While these games are competing for the 2012 Independent Games Festival's Main Competition, the IGF awarded Student Showcase competitors today. Selected from two-hundred ninety-five separate game entries, eight winners have been crowned victorious.
The chosen IGF 2012 Student Showcase winners will all be playable at GDC 2012, held in San Francisco beginning on March 5th, 2012. The entire list of 2012 entries this year--many of which can be downloaded and played, for free--are all listed on the IGF website.
I personally haven't had a chance to play all of the student winners yet, but the ones I have managed to get my hands on, I've enjoyed quite a lot. For more information, you can check out my impressions of the Escherian gray-scale platformer, The Bridge, the charming co-op platformer, Way, and the honorably mentioned survival-racing game, Nitronic Rush, which I've previously covered here on Shacknews. I also got some hands-on time with Dust, the associated impressions for which can be found on Shacknews' sister-site, Indie Games Channel.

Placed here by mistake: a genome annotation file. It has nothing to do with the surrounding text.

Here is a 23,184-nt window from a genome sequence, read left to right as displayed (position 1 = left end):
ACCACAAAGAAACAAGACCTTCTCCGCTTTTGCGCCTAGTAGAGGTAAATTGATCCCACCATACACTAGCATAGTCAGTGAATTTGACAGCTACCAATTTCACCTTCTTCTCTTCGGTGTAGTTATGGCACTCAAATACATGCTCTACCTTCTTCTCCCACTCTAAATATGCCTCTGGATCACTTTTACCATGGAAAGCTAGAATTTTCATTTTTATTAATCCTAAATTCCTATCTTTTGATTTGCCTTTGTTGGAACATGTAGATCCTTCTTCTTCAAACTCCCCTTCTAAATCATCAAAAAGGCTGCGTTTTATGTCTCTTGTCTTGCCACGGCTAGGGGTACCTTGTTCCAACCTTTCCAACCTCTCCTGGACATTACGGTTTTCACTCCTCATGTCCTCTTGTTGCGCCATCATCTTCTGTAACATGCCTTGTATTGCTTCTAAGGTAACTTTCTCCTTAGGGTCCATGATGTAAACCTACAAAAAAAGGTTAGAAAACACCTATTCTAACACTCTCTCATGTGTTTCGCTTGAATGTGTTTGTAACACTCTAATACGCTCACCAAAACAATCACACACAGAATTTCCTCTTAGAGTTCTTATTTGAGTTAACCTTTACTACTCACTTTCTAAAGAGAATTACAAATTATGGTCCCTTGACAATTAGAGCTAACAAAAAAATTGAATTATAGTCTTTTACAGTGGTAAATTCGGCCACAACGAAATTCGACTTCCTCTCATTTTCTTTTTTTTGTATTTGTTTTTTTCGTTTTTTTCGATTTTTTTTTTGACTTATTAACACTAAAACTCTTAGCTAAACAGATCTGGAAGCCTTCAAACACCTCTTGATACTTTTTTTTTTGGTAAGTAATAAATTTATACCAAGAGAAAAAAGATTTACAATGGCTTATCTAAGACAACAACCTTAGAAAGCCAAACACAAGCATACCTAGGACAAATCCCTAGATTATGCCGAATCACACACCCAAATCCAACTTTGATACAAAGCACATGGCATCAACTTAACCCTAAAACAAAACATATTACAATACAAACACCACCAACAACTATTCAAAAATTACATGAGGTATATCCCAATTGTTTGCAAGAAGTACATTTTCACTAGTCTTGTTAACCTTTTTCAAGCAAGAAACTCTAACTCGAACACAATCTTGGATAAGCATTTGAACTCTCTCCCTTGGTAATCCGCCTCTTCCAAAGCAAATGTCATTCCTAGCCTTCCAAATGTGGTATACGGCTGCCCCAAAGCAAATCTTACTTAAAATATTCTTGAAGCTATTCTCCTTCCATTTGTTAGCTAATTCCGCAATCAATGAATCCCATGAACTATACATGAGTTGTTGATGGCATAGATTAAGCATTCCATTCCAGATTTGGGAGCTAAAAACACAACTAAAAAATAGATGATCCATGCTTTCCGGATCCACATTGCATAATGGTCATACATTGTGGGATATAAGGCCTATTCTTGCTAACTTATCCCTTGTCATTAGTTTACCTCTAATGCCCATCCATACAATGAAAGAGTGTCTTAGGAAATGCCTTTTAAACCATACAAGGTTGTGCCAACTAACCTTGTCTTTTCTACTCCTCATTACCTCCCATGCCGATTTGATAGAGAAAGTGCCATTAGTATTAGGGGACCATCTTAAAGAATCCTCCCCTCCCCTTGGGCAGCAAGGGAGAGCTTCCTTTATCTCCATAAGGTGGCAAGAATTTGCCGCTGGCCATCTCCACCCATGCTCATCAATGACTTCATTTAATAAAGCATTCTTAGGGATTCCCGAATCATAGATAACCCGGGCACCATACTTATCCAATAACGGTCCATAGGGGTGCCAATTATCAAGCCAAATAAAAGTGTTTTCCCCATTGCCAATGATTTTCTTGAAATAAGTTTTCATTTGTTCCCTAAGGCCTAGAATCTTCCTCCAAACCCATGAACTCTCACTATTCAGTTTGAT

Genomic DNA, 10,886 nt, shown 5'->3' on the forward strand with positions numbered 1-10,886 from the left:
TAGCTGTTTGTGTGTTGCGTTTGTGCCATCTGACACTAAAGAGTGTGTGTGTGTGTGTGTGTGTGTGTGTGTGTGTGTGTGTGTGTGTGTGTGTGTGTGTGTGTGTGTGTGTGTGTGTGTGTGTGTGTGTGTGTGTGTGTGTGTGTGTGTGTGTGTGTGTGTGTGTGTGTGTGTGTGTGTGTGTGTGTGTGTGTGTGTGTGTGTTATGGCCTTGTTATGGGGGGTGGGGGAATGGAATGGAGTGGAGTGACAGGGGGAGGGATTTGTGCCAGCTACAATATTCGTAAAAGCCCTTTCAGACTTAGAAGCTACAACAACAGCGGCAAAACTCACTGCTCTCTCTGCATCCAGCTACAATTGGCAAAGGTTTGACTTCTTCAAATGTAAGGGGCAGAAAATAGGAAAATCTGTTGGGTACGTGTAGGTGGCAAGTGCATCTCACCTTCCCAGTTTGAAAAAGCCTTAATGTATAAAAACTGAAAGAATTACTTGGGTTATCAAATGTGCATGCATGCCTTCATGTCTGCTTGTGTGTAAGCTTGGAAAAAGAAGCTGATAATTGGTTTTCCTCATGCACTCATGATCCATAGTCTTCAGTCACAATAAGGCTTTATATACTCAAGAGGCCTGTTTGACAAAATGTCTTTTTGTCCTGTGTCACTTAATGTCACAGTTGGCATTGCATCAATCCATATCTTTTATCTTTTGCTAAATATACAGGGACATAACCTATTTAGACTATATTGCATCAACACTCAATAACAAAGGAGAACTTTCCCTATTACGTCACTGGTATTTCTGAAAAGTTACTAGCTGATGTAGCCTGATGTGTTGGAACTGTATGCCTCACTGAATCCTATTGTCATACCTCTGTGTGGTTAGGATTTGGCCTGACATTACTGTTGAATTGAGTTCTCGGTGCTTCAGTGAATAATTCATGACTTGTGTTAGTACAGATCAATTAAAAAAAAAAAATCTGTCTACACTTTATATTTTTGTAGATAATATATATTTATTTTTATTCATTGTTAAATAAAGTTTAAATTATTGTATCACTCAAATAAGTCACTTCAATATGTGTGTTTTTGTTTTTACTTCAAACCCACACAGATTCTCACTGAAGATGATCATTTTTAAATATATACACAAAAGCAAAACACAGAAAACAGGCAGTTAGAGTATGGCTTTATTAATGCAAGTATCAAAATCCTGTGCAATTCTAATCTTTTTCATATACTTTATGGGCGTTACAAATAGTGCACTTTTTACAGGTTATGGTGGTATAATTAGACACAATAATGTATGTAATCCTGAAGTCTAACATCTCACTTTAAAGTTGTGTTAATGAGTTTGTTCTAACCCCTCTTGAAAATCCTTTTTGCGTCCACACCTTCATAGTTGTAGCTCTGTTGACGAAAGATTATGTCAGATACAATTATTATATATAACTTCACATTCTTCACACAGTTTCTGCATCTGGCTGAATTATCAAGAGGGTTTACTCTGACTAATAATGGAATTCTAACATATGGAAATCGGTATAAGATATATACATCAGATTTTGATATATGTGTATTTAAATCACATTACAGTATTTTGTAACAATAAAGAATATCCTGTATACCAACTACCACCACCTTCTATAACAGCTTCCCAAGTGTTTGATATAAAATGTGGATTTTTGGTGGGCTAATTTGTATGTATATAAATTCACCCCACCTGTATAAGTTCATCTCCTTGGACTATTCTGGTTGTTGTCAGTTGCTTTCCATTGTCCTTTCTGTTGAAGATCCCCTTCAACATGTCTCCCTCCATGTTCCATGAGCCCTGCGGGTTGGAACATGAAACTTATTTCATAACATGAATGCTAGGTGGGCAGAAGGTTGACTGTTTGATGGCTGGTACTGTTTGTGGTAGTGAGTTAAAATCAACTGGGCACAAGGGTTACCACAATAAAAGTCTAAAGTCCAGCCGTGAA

Without further ado, here's the IGF's 2012 list of the best independent student games from the past year, followed by the honorable mentions:
IGF 2012 Student Showcase Winners
- The Bridge (Case Western Reserve University)
- Dust (Art Institute of Phoenix)
- The Floor Is Jelly (Kansas City Art Institute)
- Nous (DigiPen Institute of Technology)
- One and One Story (Liceo Scientifico G.B. Morgagni)
- Pixi (DigiPen Institute of Technology - Singapore)
- The Snowfield (Singapore-MIT GAMBIT Game Lab)
- Way (Carnegie Mellon University, Entertainment Technology Center)
Honorable mentions: Be Good (DigiPen Institute of Technology); Lilith's Pet (University of Kassel); Nitronic Rush (DigiPen Institute of Technology); Once Upon A Spacetime (RMIT); Tink (Mediadesign Highschool of Applied Sciences)
Jeff Mattas posted a new article, IGF 2012 Student Competition winners unveiled.
The Student Competition winners for the 2012 Independent Games Festival have been announced, culled from nearly three-hundred game submissions.